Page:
When I was a little girl growing up in the south, there were Christmases bountiful and Christmases lean.
Fruits and nuts and candy were a must. Then each of us got one special toy we wanted. Sometimes one toy was all. My most memorable Christmas involved a pink cradled baby doll with a pink blanket and a little bitty bottle. There she was under the tree on Christmas morning as if by magic. The doll. And an orange.
I was happy. Content.
Santa came and it was magical.
My parents were not-quite middle class at the time. Four children in a tiny house, six mouths to feed (and a host of assorted pets) with lots of tripping over each other and noise. Such was my childhood.
I remember my dad missing one day of work in all my years in that house. Watching him climb out of bed on cold hardwood floor mornings, start the car and drive down the dirt road in front of our house in a dash of flying dust at five am. Or dense fog and ice with his breath making clouds in the freezing air as he scraped the windshield. He always managed to forget his gloves.
During my teenage years he drove a motorcycle to work, not to be cool, but to save on gasoline. He loved it until a swarm of bees got under his helmet one day on the way home! Oh...a tale for another day. But it was hard to sleep with the vrrooom vrooom sound starting up in what seemed the middle of the night to me.
He had responsibilities. People counted on him. And not just us. He was well loved and respected in his workplace of thirty-six years before he retired. I doubt any of them ever thought of the four sleepy children who sometimes watched through the window when he left.
The same window you see above - with my sweet Baby Boy looking out and down the same now-paved road.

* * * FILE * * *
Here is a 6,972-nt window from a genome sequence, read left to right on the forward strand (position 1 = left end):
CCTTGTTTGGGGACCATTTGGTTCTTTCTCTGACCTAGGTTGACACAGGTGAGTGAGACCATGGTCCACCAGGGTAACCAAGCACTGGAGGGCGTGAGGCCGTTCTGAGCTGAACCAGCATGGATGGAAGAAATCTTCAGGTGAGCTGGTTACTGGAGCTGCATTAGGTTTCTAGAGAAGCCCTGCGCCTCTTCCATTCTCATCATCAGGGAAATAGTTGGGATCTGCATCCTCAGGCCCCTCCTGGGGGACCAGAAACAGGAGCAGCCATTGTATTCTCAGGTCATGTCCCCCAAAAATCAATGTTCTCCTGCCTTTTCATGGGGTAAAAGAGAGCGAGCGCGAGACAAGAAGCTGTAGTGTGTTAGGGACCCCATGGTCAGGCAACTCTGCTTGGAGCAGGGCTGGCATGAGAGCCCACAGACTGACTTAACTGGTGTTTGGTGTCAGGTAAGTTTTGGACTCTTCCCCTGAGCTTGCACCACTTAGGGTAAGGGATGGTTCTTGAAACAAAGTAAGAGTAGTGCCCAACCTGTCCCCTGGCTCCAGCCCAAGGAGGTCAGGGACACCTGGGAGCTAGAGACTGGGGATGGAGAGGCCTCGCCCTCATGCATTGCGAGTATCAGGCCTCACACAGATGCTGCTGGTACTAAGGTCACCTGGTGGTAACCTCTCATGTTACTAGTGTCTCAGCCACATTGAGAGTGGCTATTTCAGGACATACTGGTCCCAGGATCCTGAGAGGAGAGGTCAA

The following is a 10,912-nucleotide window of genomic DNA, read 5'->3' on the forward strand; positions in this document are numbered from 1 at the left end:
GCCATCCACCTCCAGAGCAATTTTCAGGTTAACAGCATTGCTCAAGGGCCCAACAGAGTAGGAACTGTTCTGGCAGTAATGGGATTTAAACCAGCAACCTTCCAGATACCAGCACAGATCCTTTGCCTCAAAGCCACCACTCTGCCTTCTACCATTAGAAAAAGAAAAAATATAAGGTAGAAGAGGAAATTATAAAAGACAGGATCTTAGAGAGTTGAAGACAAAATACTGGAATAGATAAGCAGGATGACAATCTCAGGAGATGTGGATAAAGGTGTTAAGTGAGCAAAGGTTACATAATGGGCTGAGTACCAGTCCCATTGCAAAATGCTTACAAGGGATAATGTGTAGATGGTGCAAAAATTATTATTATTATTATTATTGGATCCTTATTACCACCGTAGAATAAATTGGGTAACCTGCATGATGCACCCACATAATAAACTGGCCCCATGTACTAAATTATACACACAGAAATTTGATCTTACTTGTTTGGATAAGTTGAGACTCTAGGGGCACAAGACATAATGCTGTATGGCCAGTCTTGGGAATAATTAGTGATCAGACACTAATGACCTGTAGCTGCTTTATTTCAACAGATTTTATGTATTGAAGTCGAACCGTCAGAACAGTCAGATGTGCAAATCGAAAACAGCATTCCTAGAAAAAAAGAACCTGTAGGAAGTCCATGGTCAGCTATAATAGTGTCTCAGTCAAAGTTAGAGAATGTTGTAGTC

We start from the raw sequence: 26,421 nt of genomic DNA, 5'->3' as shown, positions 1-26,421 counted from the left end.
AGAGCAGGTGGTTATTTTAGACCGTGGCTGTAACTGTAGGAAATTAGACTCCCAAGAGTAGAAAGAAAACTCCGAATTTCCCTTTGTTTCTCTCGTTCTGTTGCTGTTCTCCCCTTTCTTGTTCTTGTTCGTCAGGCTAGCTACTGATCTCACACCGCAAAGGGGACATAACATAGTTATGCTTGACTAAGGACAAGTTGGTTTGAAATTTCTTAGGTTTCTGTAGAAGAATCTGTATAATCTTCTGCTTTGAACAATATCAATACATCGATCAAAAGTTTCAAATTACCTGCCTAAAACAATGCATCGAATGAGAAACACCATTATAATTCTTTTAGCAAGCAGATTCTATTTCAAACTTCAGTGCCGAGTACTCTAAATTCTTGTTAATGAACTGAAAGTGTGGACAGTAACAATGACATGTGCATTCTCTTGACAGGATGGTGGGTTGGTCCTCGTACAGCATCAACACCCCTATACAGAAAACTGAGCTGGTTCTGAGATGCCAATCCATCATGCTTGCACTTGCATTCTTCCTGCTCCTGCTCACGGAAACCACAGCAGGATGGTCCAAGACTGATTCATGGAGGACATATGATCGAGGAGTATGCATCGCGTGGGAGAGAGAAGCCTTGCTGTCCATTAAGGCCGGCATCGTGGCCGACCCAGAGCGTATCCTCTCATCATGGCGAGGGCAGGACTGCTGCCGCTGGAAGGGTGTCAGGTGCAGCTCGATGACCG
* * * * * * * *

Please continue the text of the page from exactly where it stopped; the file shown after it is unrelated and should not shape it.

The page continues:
By today's standards and judging by the way my own child grew up, it would seem that my childhood was scarce....even poor. And I suppose one could label our station that way at times in the early years. Since I am the oldest child of my father, I tend to remember the scarcities more than my siblings.
It wasn't until I was grown with a child of my own that I realized just how hard it must have been for them to put food on the table and clothe six people everyday.
But no matter what struggles we faced there was always one consistency.
Daddy. And his five am departure.
And yesterday when I bought the silk-flowered poinsettia wreath that I'll take to the churchyard in the morning, it was hard. Firsts.
New traditions. Bittersweet.
Somehow not enough.
But on my way home I'll travel down roads he traveled and I'll see sights he saw everyday on the way to work. And I'll visit for just a minute on a cold cold frosty Christmas morn knowing full well that he is not really there but running some wild base run somewhere warm and fine.
He'll say "Thanks, Sis, for the flowers, but you really don't have to bring me anything."
He always said that. Each and every Christmas. It will be no different this year.
He has a serious and inquisitive look on his face. It is your look. I see your face.
You taught me that.
I will make sure he sees you through my eyes.
I will make sure he remembers.
I will make sure he honors you.